Tourism sector leans on domestic market as international travellers cancel trips

There are fears that travel bans placed on South Africa by some in the international community following the detection of the Omicron COVID-19 variant could have a devastating impact on the sector.

A view of Table Mountain from the V&A Waterfront in Cape Town. Picture: dvsakharov/123rf.com

JOHANNESBURG - As international travelers cancel their holiday plans to South Africa, the tourism sector is now pinning its hopes on local travel but warns that more is needed to survive.

There are fears that travel bans placed on South Africa by some in the international community following the detection of the Omicron COVID-19 variant could have a devastating impact on the sector.

At least 11 countries have now also detected the new variant and President Cyril Ramaphosa is pleading with countries to revise the imposed travel bans on South Africa.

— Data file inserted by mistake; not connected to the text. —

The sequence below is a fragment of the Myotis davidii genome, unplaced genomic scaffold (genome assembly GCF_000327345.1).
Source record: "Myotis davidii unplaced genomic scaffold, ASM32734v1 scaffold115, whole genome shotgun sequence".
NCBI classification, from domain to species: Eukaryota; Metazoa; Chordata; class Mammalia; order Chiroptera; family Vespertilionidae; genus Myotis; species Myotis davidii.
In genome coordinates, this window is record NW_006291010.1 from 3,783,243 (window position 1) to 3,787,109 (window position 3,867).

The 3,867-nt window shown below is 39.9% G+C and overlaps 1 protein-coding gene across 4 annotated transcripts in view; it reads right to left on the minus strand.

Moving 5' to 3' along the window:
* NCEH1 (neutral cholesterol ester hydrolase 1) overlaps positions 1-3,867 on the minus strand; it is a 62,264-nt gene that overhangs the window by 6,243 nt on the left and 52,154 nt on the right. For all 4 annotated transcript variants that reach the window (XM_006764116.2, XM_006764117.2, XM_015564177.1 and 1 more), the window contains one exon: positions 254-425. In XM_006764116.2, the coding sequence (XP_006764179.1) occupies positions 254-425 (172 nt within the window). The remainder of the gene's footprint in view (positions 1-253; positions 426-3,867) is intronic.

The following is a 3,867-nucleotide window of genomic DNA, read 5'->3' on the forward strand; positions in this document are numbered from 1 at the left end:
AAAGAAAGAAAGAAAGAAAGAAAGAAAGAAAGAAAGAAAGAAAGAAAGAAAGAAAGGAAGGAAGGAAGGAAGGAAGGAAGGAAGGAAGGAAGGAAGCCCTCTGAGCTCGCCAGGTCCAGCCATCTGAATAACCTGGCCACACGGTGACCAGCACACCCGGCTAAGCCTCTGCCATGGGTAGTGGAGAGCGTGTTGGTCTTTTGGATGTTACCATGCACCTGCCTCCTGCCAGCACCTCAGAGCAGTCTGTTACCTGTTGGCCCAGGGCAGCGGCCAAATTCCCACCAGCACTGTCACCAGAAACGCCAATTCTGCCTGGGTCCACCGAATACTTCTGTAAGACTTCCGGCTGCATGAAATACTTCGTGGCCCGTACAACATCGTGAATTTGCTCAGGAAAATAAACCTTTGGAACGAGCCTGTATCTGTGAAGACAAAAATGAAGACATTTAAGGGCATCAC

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During this time of the year, South Africa usually hosts scores of international travellers who invest their dollars, euros and pounds into the local economy.

But this is on hold due to what our government calls a "knee jerk" and "rushed" decision by the international world to impose travel bans on South Africa due to the Omicron variant.

The Tourism Business Council of South Africa's Tshifhiwa Tshivhengwa said that since the industry could only rely on domestic travel for now, it needed all the support that it could get from locals.

"We need everyone to travel. We need meetings, we need government to travel," Tshivhengwa said.

At the same time, the Kruger National Park is also feeling the impact.

Spokesperson Ike Phaahla said that they had been dealing with multiple cancellations by foreigners.

"South African National Parks is bracing itself for multiple booking amendments from residents of various countries across the world," Phaahla said.

The tourism sector said that it supported a proposal for mandatory vaccinations if that meant that it would allow travel in a safe environment.

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